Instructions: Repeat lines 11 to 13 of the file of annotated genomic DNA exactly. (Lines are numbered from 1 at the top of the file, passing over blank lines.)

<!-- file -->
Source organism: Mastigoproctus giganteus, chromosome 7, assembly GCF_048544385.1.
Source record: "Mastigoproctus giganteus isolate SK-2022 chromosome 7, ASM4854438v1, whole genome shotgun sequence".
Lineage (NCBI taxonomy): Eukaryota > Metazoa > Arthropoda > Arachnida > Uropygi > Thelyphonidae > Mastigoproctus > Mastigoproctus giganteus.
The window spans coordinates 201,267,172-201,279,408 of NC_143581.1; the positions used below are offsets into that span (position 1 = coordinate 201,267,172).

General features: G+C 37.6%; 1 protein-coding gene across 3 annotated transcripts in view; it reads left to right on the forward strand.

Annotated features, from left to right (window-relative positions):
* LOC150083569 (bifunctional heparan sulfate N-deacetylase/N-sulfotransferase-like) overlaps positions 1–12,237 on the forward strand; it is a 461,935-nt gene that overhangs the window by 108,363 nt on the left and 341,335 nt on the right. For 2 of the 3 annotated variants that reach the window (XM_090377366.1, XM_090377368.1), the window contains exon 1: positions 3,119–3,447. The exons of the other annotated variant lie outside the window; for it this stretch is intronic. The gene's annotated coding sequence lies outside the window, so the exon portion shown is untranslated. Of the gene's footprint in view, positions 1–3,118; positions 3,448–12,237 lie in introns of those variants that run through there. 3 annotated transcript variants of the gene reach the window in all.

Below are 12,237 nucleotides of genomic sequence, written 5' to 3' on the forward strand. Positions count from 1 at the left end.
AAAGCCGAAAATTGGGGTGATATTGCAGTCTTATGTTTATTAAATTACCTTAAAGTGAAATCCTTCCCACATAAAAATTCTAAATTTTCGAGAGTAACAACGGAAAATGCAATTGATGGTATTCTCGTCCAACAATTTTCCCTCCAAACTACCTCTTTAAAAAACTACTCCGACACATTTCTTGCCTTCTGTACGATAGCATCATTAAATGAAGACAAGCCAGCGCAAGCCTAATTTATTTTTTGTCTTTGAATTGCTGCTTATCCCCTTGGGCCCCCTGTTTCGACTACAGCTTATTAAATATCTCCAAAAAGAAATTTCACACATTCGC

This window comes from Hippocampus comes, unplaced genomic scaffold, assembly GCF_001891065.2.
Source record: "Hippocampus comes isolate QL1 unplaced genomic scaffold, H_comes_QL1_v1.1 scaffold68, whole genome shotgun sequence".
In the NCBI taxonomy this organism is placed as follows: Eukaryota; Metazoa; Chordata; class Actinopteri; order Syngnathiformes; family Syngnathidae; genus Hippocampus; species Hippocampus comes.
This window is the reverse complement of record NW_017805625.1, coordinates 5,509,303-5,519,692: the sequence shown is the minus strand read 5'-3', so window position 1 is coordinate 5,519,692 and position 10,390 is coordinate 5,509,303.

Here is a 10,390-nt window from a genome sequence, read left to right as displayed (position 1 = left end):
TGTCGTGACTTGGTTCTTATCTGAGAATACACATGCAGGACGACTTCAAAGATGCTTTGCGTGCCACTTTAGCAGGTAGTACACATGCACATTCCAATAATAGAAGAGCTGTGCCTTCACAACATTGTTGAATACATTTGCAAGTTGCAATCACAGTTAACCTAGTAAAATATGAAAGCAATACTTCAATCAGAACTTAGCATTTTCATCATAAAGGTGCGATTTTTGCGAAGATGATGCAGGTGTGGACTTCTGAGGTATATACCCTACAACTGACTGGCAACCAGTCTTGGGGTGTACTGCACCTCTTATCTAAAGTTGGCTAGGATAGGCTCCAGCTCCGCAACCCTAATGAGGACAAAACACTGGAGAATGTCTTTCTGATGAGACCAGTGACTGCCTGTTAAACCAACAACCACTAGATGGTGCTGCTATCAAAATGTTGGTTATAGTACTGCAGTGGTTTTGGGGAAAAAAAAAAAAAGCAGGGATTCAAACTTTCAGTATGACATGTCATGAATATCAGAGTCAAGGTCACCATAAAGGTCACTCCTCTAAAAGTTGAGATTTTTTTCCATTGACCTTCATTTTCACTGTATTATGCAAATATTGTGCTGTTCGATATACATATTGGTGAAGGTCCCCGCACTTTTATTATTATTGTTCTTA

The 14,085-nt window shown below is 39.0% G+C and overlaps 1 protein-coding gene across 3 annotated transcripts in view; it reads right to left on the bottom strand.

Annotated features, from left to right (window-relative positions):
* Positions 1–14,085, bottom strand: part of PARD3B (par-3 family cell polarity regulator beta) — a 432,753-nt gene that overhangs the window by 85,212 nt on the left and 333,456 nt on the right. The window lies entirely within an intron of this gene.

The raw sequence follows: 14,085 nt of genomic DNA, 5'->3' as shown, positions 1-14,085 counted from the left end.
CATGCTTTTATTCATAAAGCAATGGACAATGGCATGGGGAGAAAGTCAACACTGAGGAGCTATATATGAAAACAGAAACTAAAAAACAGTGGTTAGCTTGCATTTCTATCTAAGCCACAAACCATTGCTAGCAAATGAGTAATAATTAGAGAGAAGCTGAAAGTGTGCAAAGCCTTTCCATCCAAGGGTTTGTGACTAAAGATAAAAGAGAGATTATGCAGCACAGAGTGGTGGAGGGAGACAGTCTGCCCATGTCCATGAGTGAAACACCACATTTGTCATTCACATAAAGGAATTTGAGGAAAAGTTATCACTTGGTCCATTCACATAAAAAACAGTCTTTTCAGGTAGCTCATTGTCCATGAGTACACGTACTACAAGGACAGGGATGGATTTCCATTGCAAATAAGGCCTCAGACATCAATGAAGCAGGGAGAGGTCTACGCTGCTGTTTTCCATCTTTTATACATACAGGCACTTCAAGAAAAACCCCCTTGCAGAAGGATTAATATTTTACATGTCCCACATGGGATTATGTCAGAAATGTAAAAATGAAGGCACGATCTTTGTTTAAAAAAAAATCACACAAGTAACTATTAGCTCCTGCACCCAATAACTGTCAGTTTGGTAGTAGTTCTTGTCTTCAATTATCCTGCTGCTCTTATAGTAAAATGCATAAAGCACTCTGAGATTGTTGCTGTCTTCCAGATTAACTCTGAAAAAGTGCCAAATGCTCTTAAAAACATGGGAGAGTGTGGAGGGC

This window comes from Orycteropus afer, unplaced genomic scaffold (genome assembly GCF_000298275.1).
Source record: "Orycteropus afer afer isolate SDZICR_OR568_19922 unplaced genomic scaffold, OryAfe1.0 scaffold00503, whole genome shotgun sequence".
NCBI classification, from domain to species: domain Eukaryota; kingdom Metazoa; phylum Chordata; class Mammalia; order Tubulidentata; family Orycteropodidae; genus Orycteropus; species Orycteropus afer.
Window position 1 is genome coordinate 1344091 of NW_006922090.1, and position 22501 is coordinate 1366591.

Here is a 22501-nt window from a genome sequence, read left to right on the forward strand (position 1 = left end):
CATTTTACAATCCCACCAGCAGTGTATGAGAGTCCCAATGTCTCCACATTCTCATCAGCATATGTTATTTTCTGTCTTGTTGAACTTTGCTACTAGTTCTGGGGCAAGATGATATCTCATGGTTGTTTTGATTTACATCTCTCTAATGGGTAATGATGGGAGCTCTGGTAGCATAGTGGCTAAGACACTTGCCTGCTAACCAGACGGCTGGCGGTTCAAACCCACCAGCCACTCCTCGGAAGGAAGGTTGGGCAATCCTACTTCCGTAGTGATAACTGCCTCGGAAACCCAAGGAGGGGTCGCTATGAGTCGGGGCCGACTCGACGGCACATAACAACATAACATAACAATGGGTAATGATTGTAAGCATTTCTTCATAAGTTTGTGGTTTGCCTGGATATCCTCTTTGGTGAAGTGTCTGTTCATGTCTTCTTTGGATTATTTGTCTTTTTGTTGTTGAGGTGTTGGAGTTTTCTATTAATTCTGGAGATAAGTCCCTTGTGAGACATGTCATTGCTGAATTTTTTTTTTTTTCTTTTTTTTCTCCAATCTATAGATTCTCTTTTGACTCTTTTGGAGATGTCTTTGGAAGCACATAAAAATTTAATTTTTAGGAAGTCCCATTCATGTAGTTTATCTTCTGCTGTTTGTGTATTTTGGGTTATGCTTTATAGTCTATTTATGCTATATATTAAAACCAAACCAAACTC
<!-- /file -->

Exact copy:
Source record: "Hippocampus comes isolate QL1 unplaced genomic scaffold, H_comes_QL1_v1.1 scaffold68, whole genome shotgun sequence".
In the NCBI taxonomy this organism is placed as follows: Eukaryota; Metazoa; Chordata; class Actinopteri; order Syngnathiformes; family Syngnathidae; genus Hippocampus; species Hippocampus comes.
This window is the reverse complement of record NW_017805625.1, coordinates 5,509,303-5,519,692: the sequence shown is the minus strand read 5'-3', so window position 1 is coordinate 5,519,692 and position 10,390 is coordinate 5,509,303.